This month Brazil will inaugurate the use of biodiesel, a mixture of vegetable oils and conventional diesel fuel. Besides stimulating the production of a natural fuel source, the Brazilian Biodiesel Program is aimed at social inclusion.
Since the fuel is composed of oils derived from such crops as castor beans, soybeans, and sunflower seeds, the idea is to include small farmers in their production.
According to Edna Carmélio, an adviser in the Ministry of Agrarian Development (MDA), the Ministry will administer funds for these producers.
Over the next two years the MDA plans to engage 38 thousand families that reside in needy areas and/or agrarian reform settlements in fuel production.
“We are working with the potential bank credit sources ”“ especially the Bank of the Northeast and the Bank of Brazil ”“ for the farmer’s crop to be associated with a purchase guarantee,” the adviser explains.
Although it concurs with the initiative in support of farmers, the Landless Rural Workers’ Movement (MST) has a wary view of the benefits.
“What will determine whether the proposal will serve small farmers and settlement residents or whether it will once again serve big agribusiness interests is the way the process is conducted.
“There is a big risk of reproducing models similar to the former Pro-Alcohol program (implanted in the decade of the ‘70’s on behalf of fuel alcohol), which ended up fortifying the large country estates, especially in the Northeast, with a predominance of slave-like labor, the exploitation of labor by capital, and a powerful environmental impact,” Eduardo Corrêa, of the MST’s Production, Cooperation, and Environment area told the Agência Brasil.
Biodiesel is a fuel comprising a mixture of up to 5% vegetable oil ester (a type of fat) with conventional diesel oil derived from petroleum. Castor beans, soybeans, and sunflower seeds are used to extract the vegetable oil.
Besides representing a viable activity for small farmers, production of this fuel is beneficial from an environmental standpoint.
“Vegetable oils, when burned, produce fewer of the gases, such as carbon gas, that change the planet’s climate. The production of other gases formed according to the vegetable species that is being burned still needs to be studied.
“But, in general, the combustion of biodiesel and crude vegetable oils are less polluting than conventional diesel and alter the planet’s climate to a smaller extent,” the coordinator of Greenpeace’s Energy Campaign, Sérgio Dialetachi, explained.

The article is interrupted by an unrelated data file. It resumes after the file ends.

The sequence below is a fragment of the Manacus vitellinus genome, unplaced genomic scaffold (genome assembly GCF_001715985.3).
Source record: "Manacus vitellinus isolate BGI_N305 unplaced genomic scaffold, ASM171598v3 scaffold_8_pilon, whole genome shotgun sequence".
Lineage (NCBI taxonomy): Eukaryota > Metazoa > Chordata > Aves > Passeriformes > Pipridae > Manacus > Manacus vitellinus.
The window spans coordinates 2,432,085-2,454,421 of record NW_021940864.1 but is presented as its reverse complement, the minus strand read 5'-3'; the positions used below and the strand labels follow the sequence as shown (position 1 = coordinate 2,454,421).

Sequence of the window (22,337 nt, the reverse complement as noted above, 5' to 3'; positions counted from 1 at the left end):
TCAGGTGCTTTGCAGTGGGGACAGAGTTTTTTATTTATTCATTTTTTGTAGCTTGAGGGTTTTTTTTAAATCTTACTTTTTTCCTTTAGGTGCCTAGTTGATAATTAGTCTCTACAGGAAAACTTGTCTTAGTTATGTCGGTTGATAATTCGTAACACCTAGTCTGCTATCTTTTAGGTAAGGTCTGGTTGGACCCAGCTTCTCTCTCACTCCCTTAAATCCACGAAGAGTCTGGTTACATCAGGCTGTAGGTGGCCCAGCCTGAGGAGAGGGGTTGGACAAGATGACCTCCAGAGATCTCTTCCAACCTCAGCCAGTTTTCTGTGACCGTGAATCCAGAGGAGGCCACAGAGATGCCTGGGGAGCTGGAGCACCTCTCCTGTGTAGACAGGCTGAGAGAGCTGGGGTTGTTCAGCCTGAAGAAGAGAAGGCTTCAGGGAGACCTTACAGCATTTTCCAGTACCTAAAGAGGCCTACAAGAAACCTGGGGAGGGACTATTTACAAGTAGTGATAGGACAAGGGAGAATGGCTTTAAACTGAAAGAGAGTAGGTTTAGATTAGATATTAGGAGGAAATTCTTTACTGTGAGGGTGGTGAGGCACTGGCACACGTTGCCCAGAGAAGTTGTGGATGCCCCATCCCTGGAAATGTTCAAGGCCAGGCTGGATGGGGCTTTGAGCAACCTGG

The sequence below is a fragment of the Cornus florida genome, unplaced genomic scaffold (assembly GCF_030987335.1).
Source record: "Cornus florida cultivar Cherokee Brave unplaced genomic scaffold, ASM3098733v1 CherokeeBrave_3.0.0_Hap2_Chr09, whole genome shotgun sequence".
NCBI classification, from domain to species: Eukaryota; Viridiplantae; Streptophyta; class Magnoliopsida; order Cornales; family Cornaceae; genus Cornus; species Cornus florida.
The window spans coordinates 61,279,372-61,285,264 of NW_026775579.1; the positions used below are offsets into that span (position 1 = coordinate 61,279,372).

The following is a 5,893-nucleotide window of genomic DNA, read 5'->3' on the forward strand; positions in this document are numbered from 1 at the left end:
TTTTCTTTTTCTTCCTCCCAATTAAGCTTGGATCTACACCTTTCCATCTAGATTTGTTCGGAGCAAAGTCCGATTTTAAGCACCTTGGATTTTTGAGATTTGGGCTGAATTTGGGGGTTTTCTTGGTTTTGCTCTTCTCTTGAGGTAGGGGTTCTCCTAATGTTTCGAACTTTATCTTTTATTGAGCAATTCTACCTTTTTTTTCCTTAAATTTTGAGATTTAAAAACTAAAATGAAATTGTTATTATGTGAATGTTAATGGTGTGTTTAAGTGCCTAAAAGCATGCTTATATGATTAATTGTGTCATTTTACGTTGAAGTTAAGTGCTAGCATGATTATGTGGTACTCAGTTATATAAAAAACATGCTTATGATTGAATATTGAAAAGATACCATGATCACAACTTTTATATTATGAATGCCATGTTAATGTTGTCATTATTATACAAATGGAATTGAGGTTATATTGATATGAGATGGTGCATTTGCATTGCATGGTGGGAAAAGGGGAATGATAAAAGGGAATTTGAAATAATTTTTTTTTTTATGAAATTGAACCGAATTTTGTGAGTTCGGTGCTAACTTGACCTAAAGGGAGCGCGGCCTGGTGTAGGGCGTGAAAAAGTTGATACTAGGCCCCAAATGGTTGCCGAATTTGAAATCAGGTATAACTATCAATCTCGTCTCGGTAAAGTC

Although Brazil is a big petroleum producer, it still has to import diesel for the country’s trucks and buses. But the addition of a biodiesel mixture can reduce that dependence, says Sergio Dialetachi, who works for Greenpeace. It is also a clean fuel of the future, he adds.
“By adding a 2% mixture of vegetable oils to diesel fuel, Brazil can reverse that situation. The country already produces enough gasoline, naphtha and kerosene to meet domestic demand. The problem is diesel that fuels an enormous fleet of trucks and buses and has to be imported.” explains Dialetachi.
Brazil’s state-run oil giant, Petrobras, has developed technology to produce biodiesel cheaply and efficiently using castor-oil plant which grow easily throughout the country. Biodiesel can also be obtained from soybeans and sunflowers.
A survey in 2002 by the Ministry of Mines and Energy found that 52.4% of transportation fuel used in Brazil was diesel (compared to 25.6% for gasoline and 11.9% for the country’s ethanol fuel made from sugarcane).
As a result, Brazil imports 6 billion liters of diesel annually, 15% of its needs, at a cost of US$1.2 billion each year. The addition of the 2% vegetable oil mixture would save some 800 million liters annually.
Around the World
Dialetachi considers biodiesel a reality in today’s world. He affirmed that countries such as France, Germany, and Italy produce this fuel.
Total production in the European Union amounted to over a million tons in 2002, according to the European Biodiesel Board.
In Brazil some firms are studying the use of biodiesel in passenger vehicles, since no type of technical adaptation will be necessary. According to experts, biodiesel mixed with conventional diesel can be used in any model of engine.
Translator: David Silberstein